Earlier this year we had the Gulf fritillary butterflies come make themselves at home on my passion vines. Their larvae pretty much defoliated my vines and it was a battle. They seemed to have moved on during the summer, but are now back with a vengeance, once again happily eating my passion vines. They also like flitting around the cypress vines and mist flowers, which is very pretty to watch.
This year the vines produced fruit. We counted eight passion fruit today. I hope the larvae do not like to eat that too.
Last summer I planted passion vines on a trellis behind my raised bed garden. It was an attempt to provide shade from the hot afternoon sun. They did well, but froze back over the winter. This spring they sent out runners and started climbing again, but this year we have an abundance of Gulf Frittilary Butterflies that are seeking out these vines, and their larva apparently love eating it. I am torn between removing them from the vine by hand to save the plants or allowing them to happily eat to their heart’s content and hope the vines recover afterwards. I have settled on doing a little bit of both. If I can keep the vines alive, my hope is that in a few years there will be enough vines to host the butterflies and enjoy the beautiful flowers.
Below are several caterpillars that I picked off the vines with the leaves and flowers they were eating.
Close up of a very hungry caterpillar.
Gulf Fritillary pupa
Gulf Frittillary butterfly on lantana
I like the idea of reduce/reuse/recycle. So when we get a chance to use any of those principals, it is a delight. I built a garden area in the spring using cut limestone we had brought from our house in town when we moved, as well as rock from here on our land. I finally got around to filling it with soil in early July. I moved most of the herbs that I had in pots – basil, oregano, chives, garlic chives,Mexican marigold mint, some irises, day lilies and a few small trees into the bed. Then we built a trellis behind it using some eight foot tall chain link fencing that we had obtained over the years. I planted passion vines and moved the cypress vines over to the trellis hoping that once established, they would provide some shade from the west sun in the afternoon. One of the nice things about the cypress vine is that it re-seeds easily. This will make for a lovely mix on the trellis next year with the large purple passion flowers and small dots of red from the cypress vine.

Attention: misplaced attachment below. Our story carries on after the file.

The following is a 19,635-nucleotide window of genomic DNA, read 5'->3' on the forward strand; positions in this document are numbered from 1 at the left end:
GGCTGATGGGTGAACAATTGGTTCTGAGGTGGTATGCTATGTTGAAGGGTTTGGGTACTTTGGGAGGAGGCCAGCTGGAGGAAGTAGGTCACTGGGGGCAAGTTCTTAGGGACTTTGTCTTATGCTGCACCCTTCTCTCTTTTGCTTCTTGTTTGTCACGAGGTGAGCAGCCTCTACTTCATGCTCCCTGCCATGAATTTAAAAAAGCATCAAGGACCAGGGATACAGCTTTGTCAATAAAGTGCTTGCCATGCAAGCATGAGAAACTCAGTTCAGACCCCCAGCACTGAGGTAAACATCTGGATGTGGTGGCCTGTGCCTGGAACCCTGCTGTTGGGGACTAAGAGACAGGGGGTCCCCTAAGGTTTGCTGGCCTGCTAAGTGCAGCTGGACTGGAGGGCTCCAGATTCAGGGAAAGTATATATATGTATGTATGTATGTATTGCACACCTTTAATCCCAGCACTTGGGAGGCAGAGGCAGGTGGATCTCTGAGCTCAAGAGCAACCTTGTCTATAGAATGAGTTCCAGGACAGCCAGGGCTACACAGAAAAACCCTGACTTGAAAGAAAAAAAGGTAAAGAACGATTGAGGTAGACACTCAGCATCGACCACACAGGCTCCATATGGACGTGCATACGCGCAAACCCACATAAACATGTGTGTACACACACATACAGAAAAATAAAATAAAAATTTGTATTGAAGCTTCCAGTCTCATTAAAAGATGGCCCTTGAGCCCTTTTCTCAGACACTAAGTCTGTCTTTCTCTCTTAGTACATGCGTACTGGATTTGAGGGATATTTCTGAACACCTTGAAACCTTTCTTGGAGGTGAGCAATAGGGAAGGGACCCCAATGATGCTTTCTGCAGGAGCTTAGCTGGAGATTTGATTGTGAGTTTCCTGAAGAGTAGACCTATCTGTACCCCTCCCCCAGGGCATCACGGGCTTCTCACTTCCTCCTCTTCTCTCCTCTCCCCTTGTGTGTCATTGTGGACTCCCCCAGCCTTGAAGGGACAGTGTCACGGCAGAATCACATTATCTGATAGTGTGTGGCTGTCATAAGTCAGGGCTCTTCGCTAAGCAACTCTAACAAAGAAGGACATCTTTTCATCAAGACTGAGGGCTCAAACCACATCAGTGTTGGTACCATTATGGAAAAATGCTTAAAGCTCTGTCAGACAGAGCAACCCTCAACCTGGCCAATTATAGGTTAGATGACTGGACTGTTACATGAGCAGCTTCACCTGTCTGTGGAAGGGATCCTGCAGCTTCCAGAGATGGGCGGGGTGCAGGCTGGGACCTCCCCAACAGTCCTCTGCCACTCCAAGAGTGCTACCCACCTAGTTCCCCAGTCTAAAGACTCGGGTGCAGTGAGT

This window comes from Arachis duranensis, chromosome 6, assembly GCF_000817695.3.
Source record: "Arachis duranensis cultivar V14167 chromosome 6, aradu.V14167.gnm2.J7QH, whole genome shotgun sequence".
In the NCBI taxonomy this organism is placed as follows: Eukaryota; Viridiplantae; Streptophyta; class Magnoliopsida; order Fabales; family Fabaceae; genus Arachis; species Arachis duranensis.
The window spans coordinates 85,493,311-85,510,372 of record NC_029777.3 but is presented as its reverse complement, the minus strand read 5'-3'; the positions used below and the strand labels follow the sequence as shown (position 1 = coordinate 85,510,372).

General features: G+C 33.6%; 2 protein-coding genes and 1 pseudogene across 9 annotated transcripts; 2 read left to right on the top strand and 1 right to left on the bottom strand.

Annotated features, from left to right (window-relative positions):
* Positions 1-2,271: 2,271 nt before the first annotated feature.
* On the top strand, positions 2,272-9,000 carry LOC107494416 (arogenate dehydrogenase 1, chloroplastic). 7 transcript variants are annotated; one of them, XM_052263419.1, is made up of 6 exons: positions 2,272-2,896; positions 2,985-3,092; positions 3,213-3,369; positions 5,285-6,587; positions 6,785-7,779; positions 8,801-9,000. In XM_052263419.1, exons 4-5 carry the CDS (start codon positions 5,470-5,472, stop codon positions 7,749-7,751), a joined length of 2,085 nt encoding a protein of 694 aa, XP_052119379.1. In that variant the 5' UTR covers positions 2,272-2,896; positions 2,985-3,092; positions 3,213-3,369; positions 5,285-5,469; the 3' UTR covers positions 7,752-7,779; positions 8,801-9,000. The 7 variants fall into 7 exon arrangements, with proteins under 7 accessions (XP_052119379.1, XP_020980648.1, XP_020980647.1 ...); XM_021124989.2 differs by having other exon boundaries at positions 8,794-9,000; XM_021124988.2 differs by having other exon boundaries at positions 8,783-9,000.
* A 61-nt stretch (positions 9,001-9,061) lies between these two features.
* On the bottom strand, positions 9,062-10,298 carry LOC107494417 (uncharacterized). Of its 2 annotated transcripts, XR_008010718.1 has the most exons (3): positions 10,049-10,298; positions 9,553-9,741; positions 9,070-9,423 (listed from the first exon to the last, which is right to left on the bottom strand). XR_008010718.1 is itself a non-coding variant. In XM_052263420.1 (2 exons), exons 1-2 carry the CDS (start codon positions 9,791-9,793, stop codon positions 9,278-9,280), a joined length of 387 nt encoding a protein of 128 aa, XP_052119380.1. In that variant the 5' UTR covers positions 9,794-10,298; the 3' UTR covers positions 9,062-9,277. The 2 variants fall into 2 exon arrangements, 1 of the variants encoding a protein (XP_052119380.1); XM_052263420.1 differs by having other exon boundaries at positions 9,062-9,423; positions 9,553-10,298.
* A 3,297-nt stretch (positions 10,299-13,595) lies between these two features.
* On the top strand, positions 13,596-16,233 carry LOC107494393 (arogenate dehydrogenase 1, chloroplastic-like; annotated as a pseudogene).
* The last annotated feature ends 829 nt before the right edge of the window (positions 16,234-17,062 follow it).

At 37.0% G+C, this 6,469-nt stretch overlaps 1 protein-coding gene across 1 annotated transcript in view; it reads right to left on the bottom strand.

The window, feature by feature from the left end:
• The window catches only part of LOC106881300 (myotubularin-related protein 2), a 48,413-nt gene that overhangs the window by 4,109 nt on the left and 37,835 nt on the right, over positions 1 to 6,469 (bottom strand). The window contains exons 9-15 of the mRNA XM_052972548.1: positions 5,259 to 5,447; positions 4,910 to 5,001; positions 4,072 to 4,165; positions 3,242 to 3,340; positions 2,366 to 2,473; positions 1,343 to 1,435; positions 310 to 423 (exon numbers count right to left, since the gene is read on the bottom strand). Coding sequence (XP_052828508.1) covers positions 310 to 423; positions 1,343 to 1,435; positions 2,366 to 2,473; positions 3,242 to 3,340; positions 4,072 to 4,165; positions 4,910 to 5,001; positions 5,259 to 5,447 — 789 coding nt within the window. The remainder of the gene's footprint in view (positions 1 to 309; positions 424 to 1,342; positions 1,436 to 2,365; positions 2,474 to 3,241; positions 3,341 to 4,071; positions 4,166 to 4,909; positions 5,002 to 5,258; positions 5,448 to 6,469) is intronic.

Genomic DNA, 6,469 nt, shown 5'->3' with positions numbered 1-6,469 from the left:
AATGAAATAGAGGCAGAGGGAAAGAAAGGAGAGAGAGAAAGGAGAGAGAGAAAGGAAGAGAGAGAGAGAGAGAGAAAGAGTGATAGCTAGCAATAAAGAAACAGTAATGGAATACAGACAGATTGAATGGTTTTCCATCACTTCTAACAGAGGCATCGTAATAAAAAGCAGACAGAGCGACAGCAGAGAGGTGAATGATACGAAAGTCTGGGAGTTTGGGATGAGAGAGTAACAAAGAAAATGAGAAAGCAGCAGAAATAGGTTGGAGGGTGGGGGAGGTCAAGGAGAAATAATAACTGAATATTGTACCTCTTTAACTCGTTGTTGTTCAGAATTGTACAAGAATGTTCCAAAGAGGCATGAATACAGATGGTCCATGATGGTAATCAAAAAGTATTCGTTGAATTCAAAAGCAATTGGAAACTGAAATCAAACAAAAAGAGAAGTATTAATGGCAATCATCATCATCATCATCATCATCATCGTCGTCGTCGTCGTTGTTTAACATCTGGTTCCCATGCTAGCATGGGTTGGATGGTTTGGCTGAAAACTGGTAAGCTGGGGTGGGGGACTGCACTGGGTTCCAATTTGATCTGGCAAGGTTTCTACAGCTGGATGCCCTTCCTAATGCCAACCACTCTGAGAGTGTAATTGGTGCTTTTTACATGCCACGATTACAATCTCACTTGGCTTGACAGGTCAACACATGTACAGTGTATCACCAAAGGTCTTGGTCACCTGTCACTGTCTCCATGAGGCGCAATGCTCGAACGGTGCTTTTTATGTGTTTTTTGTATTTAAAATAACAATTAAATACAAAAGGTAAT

Side view of garden
View from potting shed
Added a Turks Cap last week. (Malvaviscus drummondii (M. arboreus var. drummondii)
Close up bloom on Turk’s Cap
Narrow bed for vines
Close up of Cypress vine flower
First Passion vine flower
Passion Flower ‘Incense’ (Passiflora hybrid)
I planted a second passion vine that a friend shared from her garden about a week and a half ago. It is finally taking off and I can’t wait to see what the blooms look like.
The main complaint that I have with the new garden bed it that the chickens like to take their dust bath in the dirt. It looks like I will be adding more fencing to the area.